44:0622(51)AR - - Treasury, IRS, Atlanta, GA and NTEU Chapter 26 - - 1992 FLRAdec AR - - v44 p622

[ v44 p622 ]
The decision of the Authority follows:

44 FLRA No. 51













March 26, 1992

Before Chairman McKee and Members Talkin and Armendariz.

I. Statement of the Case

This matter is before the Authority on exceptions to an award of Arbitrator James F. Scearce filed by the Union under section 7122(a) of the Federal Service Labor-Management Relations Statute (the Statute) and part 2425 of the Authority's Rules and Regulations. The Agency filed an opposition to the Union's exceptions.

An employee filed a grievance contesting his annual performance appraisal. The Arbitrator denied the grievance.

For the following reasons, we conclude that the Union has failed to establish that the Arbitrator's award is deficient. Therefore, we will deny the Union's exceptions.

II. Background and Arbitrator's Award

The grievant, an appeals officer, filed a grievance after he received an overall rating of minimally successful in his annual performance appraisal. The grievant's rating, which resulted from application of Article 12 of the parties' collective bargaining agreement, resulted from his failure in one "job aspect" of one critical job element.(1) When the grievance was not resolved, it was submitted to arbitration on the following stipulated issue:

Is the performance appraisal system found in Article 12, Section 5A and 5B of the National Agreement unlawful; if so, what is the appropriate remedy?

Award at 10.(2)

The Arbitrator found that appeals officers' performance is evaluated based on seven job elements and that each job element is comprised of job aspects. The Arbitrator also found that, under Article 12 of the parties' agreement, which the Arbitrator stated was "unilaterally imposed" by the Agency, a failure in one aspect of an element required a rating of minimally successful in that element. Id. at 10. Further, according to the Arbitrator, Article 12 required an overall rating of minimally successful when an employee received a minimally successful rating in one job element.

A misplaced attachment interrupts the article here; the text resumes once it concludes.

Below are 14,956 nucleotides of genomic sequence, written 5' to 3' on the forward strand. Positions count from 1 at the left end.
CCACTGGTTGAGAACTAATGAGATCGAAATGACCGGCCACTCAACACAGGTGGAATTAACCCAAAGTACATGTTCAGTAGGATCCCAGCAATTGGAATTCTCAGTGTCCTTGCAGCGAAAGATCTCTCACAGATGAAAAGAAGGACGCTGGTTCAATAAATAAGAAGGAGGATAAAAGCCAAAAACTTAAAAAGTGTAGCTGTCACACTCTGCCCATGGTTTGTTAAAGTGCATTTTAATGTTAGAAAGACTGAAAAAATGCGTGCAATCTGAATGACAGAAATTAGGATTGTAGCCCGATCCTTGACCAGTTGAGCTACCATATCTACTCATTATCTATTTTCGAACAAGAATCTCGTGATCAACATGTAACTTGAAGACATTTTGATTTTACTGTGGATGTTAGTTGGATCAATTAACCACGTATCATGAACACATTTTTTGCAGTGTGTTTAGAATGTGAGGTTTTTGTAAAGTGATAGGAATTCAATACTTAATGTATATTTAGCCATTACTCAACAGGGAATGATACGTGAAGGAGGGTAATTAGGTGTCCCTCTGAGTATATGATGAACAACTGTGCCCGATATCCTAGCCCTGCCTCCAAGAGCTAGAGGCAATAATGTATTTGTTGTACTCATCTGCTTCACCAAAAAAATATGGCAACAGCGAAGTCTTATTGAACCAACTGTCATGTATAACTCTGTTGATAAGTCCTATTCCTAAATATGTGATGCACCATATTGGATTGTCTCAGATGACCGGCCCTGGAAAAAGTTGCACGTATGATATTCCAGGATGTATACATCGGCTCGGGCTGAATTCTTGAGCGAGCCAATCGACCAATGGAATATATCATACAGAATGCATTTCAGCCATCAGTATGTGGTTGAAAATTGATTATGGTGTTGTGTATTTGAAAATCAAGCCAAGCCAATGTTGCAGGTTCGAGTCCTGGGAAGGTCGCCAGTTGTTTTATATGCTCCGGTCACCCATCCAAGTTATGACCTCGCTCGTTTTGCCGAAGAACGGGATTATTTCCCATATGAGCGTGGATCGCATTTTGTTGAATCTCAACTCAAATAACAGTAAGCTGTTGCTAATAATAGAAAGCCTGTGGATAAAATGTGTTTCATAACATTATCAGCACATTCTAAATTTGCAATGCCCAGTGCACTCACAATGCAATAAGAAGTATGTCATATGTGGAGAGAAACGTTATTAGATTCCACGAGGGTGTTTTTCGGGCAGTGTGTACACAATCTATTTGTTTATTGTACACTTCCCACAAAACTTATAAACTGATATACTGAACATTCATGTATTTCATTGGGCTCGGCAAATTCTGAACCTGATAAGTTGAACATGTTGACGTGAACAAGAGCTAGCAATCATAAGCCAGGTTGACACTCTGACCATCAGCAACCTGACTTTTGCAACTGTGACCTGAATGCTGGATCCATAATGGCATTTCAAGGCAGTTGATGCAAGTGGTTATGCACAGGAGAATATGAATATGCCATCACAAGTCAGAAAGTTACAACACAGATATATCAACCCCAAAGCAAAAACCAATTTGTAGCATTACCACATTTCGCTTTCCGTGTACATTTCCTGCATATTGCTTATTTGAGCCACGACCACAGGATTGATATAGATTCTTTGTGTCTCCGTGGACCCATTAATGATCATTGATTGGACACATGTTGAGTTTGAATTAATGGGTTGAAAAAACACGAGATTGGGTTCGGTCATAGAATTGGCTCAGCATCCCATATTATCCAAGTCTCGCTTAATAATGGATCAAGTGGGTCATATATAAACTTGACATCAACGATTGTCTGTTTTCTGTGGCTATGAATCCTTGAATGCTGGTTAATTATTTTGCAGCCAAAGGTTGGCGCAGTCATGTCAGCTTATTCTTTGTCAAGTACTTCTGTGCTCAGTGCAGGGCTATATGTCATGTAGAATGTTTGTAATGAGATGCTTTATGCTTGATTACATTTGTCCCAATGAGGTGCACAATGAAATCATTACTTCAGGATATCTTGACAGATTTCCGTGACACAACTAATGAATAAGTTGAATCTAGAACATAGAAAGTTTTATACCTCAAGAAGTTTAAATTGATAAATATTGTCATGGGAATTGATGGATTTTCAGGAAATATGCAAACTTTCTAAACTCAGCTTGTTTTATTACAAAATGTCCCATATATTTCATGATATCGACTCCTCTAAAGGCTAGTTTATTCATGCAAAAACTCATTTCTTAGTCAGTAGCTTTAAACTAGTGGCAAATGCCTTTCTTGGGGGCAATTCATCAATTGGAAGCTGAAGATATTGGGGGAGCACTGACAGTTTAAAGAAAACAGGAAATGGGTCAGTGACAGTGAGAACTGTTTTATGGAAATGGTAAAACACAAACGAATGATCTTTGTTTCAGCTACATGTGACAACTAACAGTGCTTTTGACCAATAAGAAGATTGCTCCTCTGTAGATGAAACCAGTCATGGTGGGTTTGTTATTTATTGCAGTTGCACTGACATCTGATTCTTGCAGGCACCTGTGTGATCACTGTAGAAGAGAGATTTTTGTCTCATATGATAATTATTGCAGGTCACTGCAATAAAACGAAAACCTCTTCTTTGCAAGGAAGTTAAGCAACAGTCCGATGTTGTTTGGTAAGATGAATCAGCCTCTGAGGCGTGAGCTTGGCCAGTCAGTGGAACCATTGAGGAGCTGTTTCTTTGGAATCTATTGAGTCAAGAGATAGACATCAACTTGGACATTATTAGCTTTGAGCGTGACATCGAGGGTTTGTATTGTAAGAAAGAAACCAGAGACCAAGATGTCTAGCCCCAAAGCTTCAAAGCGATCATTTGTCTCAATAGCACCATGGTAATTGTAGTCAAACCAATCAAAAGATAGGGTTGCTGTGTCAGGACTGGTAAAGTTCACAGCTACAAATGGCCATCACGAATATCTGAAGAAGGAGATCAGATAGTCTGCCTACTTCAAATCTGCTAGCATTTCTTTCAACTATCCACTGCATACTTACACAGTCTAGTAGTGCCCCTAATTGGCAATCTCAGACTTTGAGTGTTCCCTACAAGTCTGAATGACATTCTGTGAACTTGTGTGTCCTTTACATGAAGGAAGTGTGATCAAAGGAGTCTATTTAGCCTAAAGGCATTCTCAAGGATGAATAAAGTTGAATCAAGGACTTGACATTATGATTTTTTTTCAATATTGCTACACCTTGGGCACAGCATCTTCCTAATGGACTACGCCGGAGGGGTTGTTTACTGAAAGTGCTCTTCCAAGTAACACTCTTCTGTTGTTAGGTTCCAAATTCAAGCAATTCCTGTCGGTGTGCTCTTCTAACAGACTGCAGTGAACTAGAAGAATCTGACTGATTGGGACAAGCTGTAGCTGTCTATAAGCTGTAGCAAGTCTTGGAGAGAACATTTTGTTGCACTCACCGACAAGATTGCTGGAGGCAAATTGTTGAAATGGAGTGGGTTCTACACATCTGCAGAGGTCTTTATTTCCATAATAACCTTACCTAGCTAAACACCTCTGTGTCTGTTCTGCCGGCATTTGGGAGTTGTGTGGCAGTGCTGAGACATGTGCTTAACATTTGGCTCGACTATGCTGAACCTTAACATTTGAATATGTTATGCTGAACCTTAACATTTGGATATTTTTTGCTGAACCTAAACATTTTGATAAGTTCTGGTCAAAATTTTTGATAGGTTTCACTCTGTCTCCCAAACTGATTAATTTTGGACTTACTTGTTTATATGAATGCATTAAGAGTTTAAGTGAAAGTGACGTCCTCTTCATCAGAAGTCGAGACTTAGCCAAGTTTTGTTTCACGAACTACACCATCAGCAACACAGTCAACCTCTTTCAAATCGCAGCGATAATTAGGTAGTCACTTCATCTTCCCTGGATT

The Arbitrator stated that the "essential question" before him was whether the appraisal system was lawful. Id. The Arbitrator stated, in this regard, that a "persuasive argument" had been made that the system was "harsh[.]" Id. at 12. The Arbitrator concluded, however, that the Union had not established that the appraisal system violated 5 U.S.C. § 4302 or was otherwise unlawful.(3) Accordingly, the Arbitrator denied the grievance.

III. Union's Exceptions

The Union contends that the Arbitrator's award is contrary to law, rule, or regulation because the Agency's performance appraisal system is unlawful based on the Merit Systems Protection Board's (MSPB) decision in Shuman v. Department of the Treasury, 23 MSPR 620 (1984) (Shuman).

The Union asserts that Shuman "stands for the proposition that failure on a component or aspect of a critical element, standing alone, is insufficient to establish failure on the critical element as a whole." Exceptions at 9. The Union claims that the Agency "must affirmatively show that the aspect or component is so significant, that failure on that aspect outweighs the successful ratings on the remaining aspects of the element." Id. at 9-10. The Union contends that, by "designing a purely mechanical system," in which "failure on any single aspect leads inextricably to a lowered rating on both the element and the overall evaluation," the Agency has not satisfied its responsibility under Shuman. Id. at 10 (emphasis in original). Citing Nalls v. Department of the Air Force, 46 MSPR 603 (1991) (Nalls), the Union also contends that "Shuman's balancing formula is appropriate to any performance action predicated upon a multi-aspect performance standard." Id.

IV. Agency's Opposition

The Agency asserts that the Union's argument regarding Shuman should not be considered because the argument was first raised to the Arbitrator in a post-hearing brief. The Agency also asserts that Shuman does not apply in this case because Shuman is based on 5 U.S.C. § 4303, which applies only to actions based on unacceptable performance.(4)

V. Analysis and Conclusions

Section 2429.5 of the Authority's Rules and Regulations provides that the Authority will not consider evidence offered by a party, or any issue, which was not presented in the proceedings before the arbitrator. The Agency acknowledges that the Union made its argument concerning Shuman to the Arbitrator in a post-hearing brief. Moreover, the argument is clearly related to the stipulated issue before the Arbitrator. Accordingly, we conclude that the argument is properly before us.

We also conclude, however, that the Union has not shown that the award is deficient under Shuman.

In Shuman, an employee was removed from her position for unacceptable performance under 5 U.S.C. § 4303. On appeal to the MSPB, the employee asserted, among other things, that the agency could not properly sustain its burden of establishing that her performance in one critical element was unacceptable because her alleged performance deficiencies related to only five of the nine components of the standard for that element. In this regard, the employee contested both the lawfulness of the disputed performance standard under 5 U.S.C. § 4302 and the lawfulness of the application of that standard under 5 U.S.C. § 4303.

With respect to the former issue, the MSPB held that "a performance standard may consist of more than one component, and that the incumbent